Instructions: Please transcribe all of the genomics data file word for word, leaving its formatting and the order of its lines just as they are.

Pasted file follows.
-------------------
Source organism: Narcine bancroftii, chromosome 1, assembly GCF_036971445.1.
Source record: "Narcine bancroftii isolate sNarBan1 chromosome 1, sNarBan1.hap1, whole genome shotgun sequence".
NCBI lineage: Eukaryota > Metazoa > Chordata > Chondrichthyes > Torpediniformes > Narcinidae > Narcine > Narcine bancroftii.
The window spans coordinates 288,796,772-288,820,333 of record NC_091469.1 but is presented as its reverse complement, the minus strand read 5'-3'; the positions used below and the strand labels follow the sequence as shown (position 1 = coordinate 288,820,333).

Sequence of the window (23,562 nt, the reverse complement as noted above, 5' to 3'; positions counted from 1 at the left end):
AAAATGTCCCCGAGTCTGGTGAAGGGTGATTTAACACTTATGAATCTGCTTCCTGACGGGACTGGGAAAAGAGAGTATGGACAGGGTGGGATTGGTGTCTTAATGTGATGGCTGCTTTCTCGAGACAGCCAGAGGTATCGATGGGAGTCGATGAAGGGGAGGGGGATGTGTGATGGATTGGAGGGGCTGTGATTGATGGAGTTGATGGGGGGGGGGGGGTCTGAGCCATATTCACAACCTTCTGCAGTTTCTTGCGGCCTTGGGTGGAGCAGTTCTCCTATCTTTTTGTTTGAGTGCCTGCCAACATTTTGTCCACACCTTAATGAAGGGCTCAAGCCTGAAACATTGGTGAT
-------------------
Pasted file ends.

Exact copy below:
Source organism: Narcine bancroftii, chromosome 1, assembly GCF_036971445.1.
Source record: "Narcine bancroftii isolate sNarBan1 chromosome 1, sNarBan1.hap1, whole genome shotgun sequence".
NCBI lineage: Eukaryota > Metazoa > Chordata > Chondrichthyes > Torpediniformes > Narcinidae > Narcine > Narcine bancroftii.
The window spans coordinates 288,796,772-288,820,333 of record NC_091469.1 but is presented as its reverse complement, the minus strand read 5'-3'; the positions used below and the strand labels follow the sequence as shown (position 1 = coordinate 288,820,333).

Sequence of the window (23,562 nt, the reverse complement as noted above, 5' to 3'; positions counted from 1 at the left end):
AAAATGTCCCCGAGTCTGGTGAAGGGTGATTTAACACTTATGAATCTGCTTCCTGACGGGACTGGGAAAAGAGAGTATGGACAGGGTGGGATTGGTGTCTTAATGTGATGGCTGCTTTCTCGAGACAGCCAGAGGTATCGATGGGAGTCGATGAAGGGGAGGGGGATGTGTGATGGATTGGAGGGGCTGTGATTGATGGAGTTGATGGGGGGGGGGGGGTCTGAGCCATATTCACAACCTTCTGCAGTTTCTTGCGGCCTTGGGTGGAGCAGTTCTCCTATCTTTTTGTTTGAGTGCCTGCCAACATTTTGTCCACACCTTAATGAAGGGCTCAAGCCTGAAACATTGGTGAT